Initialy two return goods trains ran daily with passenger cars attached. In 1929/30 the timetables were adjusted to give Waiuku residents a better service to Auckland in an endeavour to compete with competion from motor bus services. With the onset of the depression in 1929/31 the train service was considerably reduced together with a reduction in staff numbers. This continued until December 6, 1936, when an improving economy allowed an improved service.



In general, the services connected at Paerata more or less with the main line passenger trains for points north and south. Post World War 2 road passenger transport in the form of private cars and buses killed what was left of the meagre passenger count and from 1948 passenger accommodation on trains was withdrawn.
Until 1954 at least, the chief outward traffic on the branch line was livestock. Even as late as 1953, special Sunday livestock special were run from Waiuku. Inward goods consisted of coal for the Waiuku dairy factory at Fernleigh and general farm merchandise, machinery and assorted goods for the farming community along the line.
The line was operated until about 1950 by tank locomotives of the WF, WG & WW classes that were stationed at the one-road locomotive depot at Waiuku until it was closed about 1950/51. AB, J, JB and JA locomotives ran the goods trains until 1965 when the new General Motors Db diesel-electrics arrived. On occasions English Electric Df diesel-electrics would replace steam.
From the beginning the branch line never lived up to its expectations, and virtually every year of the line’s operation, reported a loss. The line however helped to develop the Waiuku district, but the threat of closure always hung over the branch. The Royal Commission of 1952 recommended that the line be closed, and as was the case with most of New Zealand’s branch lines, nobody wanted to see it go, but most found road transport to be more convenient.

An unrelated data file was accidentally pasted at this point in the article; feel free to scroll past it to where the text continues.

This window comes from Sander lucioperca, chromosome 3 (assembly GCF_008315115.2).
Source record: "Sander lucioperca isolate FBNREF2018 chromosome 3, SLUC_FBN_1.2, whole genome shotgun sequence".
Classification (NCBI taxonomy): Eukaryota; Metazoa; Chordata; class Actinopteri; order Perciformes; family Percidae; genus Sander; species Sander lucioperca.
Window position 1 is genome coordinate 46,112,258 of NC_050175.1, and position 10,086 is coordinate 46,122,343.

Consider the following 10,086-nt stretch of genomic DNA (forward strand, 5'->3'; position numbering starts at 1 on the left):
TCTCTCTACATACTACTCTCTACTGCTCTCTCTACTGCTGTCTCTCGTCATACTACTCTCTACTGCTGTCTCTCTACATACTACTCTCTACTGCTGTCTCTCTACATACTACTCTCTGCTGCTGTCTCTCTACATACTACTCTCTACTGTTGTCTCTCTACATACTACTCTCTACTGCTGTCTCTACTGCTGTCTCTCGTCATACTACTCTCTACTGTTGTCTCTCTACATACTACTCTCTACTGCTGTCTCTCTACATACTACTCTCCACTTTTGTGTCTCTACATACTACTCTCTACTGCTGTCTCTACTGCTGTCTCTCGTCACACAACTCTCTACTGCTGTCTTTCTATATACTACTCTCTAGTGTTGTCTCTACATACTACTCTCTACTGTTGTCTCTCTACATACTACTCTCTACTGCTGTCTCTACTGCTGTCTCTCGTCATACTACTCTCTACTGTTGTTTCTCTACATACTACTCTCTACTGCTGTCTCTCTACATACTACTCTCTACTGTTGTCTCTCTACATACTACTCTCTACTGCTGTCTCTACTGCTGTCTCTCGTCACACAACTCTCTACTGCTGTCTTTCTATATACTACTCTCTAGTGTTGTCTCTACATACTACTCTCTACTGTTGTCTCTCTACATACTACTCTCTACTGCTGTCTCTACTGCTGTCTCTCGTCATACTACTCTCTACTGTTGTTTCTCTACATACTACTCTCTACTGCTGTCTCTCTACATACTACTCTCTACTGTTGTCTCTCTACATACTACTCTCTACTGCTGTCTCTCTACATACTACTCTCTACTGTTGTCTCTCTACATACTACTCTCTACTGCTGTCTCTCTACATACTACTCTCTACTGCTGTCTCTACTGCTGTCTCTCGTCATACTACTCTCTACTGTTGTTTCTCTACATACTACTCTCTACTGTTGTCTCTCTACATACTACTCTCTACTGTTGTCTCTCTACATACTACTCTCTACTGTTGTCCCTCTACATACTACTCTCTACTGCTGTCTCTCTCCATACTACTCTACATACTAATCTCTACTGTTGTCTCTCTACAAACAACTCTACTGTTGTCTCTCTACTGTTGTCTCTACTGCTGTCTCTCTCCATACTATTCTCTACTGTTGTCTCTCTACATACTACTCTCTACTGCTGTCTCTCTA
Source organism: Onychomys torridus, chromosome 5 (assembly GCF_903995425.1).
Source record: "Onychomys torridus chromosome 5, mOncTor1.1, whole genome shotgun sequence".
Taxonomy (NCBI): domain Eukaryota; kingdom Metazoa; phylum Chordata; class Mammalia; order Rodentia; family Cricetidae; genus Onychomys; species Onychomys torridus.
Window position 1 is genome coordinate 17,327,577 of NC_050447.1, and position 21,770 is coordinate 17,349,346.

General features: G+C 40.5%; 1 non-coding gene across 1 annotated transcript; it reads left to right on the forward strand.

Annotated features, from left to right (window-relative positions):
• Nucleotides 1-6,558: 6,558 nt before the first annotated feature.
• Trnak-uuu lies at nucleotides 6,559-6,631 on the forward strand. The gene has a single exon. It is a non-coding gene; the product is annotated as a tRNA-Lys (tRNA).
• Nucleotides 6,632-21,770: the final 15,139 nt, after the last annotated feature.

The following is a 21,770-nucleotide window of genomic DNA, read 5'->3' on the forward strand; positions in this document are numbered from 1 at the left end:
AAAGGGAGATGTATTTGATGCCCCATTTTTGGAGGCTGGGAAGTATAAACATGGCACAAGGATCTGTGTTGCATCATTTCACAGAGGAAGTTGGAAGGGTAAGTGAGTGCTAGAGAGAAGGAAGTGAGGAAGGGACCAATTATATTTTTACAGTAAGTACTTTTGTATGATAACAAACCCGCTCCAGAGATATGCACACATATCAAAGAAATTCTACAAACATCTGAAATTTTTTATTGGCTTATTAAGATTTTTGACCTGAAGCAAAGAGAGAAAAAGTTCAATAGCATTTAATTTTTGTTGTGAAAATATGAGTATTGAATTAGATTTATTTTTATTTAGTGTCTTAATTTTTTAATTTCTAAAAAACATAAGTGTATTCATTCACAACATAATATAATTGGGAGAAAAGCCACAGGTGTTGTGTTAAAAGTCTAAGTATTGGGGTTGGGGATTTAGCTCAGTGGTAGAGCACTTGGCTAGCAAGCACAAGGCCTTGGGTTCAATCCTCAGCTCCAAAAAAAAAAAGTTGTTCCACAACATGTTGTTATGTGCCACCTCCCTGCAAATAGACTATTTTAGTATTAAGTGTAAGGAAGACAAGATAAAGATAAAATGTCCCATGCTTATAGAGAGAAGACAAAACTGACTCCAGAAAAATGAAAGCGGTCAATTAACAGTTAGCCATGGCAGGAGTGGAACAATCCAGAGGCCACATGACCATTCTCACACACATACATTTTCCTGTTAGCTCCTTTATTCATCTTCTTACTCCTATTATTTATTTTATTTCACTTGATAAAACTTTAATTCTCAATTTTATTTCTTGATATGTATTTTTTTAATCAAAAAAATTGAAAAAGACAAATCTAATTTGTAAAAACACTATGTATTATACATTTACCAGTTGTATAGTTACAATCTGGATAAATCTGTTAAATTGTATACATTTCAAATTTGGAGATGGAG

Eventually it was in 1967, with the country’s economy, that the axe fell on the branch line, along with so many other uneconomic branch lines and railway services at that time. The last revenue train ran on December 31, 1967. This last train which was suitably adorned and packed with sightseers from Auckland was run by The Railway Enthusiasts Society to Waiuku to recognise the closure. The Waiuku Branch was officially closed from 1968.
But the future was not altogether gloomy. In the late 1960’s, New Zealand Steel Co. established iron, steel and galvanising plants at Mission Bush in the rural Waiuku area. To serve this complex the branch line from Paerata to Glenbrook was completely rebuilt to main line standards being extensively upgraded with 91lb rail and a new section of railway from Glenbrook station to Mission Bush was constructed in 1967/1968 from Glenbrook Station to the new mill. Today the heaviest locomotives hauling steel and coal trains operate to the steel mill. The line from Paerata to Mission Bush is now known as the Mission Bush branch.


The resurrection of much of the remaining portion of the old portion of the old Waiuku branch – initially from Glenbrook to Cornwall Road, then to Fernleigh, and latterly to Victoria Avenue – forms the basis of what has become the Glenbrook Vintage Railway.